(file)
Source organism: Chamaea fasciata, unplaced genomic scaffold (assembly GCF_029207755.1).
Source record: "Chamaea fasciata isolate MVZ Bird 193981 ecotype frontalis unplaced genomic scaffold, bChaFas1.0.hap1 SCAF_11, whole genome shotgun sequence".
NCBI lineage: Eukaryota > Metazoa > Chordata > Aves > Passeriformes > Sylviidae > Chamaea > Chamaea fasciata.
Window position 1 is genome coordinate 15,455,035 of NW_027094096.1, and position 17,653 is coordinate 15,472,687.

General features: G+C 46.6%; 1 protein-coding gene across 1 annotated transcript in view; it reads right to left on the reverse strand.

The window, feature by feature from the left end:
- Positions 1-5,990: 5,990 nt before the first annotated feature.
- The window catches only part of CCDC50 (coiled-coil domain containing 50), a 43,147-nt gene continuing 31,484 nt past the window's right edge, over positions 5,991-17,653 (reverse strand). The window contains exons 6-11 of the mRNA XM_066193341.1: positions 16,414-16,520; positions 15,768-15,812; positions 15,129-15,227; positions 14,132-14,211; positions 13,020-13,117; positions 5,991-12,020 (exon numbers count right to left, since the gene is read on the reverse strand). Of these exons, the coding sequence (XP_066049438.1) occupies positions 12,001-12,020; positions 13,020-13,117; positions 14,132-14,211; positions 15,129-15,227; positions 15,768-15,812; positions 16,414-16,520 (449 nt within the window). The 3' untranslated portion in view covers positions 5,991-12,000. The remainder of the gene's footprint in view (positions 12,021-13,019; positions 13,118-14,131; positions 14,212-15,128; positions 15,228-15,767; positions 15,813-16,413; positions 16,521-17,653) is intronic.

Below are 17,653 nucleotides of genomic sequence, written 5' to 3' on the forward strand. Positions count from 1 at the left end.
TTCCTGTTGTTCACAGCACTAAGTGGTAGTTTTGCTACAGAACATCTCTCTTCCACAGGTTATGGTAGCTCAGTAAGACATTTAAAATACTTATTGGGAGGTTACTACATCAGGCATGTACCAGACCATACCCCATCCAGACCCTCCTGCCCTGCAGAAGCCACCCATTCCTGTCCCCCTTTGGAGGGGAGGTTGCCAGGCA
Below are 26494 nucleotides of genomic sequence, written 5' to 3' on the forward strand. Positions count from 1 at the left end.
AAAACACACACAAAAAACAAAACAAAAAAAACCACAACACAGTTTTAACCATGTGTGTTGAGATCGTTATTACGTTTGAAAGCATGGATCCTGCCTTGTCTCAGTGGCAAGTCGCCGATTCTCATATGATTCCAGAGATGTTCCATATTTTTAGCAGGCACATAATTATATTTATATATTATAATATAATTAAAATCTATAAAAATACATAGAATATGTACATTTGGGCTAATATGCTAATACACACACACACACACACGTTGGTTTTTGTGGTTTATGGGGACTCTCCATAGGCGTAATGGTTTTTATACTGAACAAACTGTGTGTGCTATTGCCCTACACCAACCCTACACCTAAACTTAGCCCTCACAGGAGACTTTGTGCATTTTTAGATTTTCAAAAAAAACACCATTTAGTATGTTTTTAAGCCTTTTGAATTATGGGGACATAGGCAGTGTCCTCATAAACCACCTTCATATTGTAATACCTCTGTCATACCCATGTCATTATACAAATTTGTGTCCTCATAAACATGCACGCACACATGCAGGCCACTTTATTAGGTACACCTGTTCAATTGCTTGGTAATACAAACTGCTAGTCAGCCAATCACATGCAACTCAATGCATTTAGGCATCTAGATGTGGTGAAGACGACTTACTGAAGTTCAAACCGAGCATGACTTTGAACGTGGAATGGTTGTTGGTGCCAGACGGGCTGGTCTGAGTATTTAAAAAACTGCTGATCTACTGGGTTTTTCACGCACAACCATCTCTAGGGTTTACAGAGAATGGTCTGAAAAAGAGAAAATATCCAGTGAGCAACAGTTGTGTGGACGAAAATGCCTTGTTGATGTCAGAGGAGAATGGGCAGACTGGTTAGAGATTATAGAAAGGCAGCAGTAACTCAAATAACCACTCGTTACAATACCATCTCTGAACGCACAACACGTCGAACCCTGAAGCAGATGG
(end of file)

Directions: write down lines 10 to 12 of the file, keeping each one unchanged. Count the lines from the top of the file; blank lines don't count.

TTCCTGTTGTTCACAGCACTAAGTGGTAGTTTTGCTACAGAACATCTCTCTTCCACAGGTTATGGTAGCTCAGTAAGACATTTAAAATACTTATTGGGAGGTTACTACATCAGGCATGTACCAGACCATACCCCATCCAGACCCTCCTGCCCTGCAGAAGCCACCCATTCCTGTCCCCCTTTGGAGGGGAGGTTGCCAGGCA
Below are 26494 nucleotides of genomic sequence, written 5' to 3' on the forward strand. Positions count from 1 at the left end.
AAAACACACACAAAAAACAAAACAAAAAAAACCACAACACAGTTTTAACCATGTGTGTTGAGATCGTTATTACGTTTGAAAGCATGGATCCTGCCTTGTCTCAGTGGCAAGTCGCCGATTCTCATATGATTCCAGAGATGTTCCATATTTTTAGCAGGCACATAATTATATTTATATATTATAATATAATTAAAATCTATAAAAATACATAGAATATGTACATTTGGGCTAATATGCTAATACACACACACACACACACGTTGGTTTTTGTGGTTTATGGGGACTCTCCATAGGCGTAATGGTTTTTATACTGAACAAACTGTGTGTGCTATTGCCCTACACCAACCCTACACCTAAACTTAGCCCTCACAGGAGACTTTGTGCATTTTTAGATTTTCAAAAAAAACACCATTTAGTATGTTTTTAAGCCTTTTGAATTATGGGGACATAGGCAGTGTCCTCATAAACCACCTTCATATTGTAATACCTCTGTCATACCCATGTCATTATACAAATTTGTGTCCTCATAAACATGCACGCACACATGCAGGCCACTTTATTAGGTACACCTGTTCAATTGCTTGGTAATACAAACTGCTAGTCAGCCAATCACATGCAACTCAATGCATTTAGGCATCTAGATGTGGTGAAGACGACTTACTGAAGTTCAAACCGAGCATGACTTTGAACGTGGAATGGTTGTTGGTGCCAGACGGGCTGGTCTGAGTATTTAAAAAACTGCTGATCTACTGGGTTTTTCACGCACAACCATCTCTAGGGTTTACAGAGAATGGTCTGAAAAAGAGAAAATATCCAGTGAGCAACAGTTGTGTGGACGAAAATGCCTTGTTGATGTCAGAGGAGAATGGGCAGACTGGTTAGAGATTATAGAAAGGCAGCAGTAACTCAAATAACCACTCGTTACAATACCATCTCTGAACGCACAACACGTCGAACCCTGAAGCAGATGG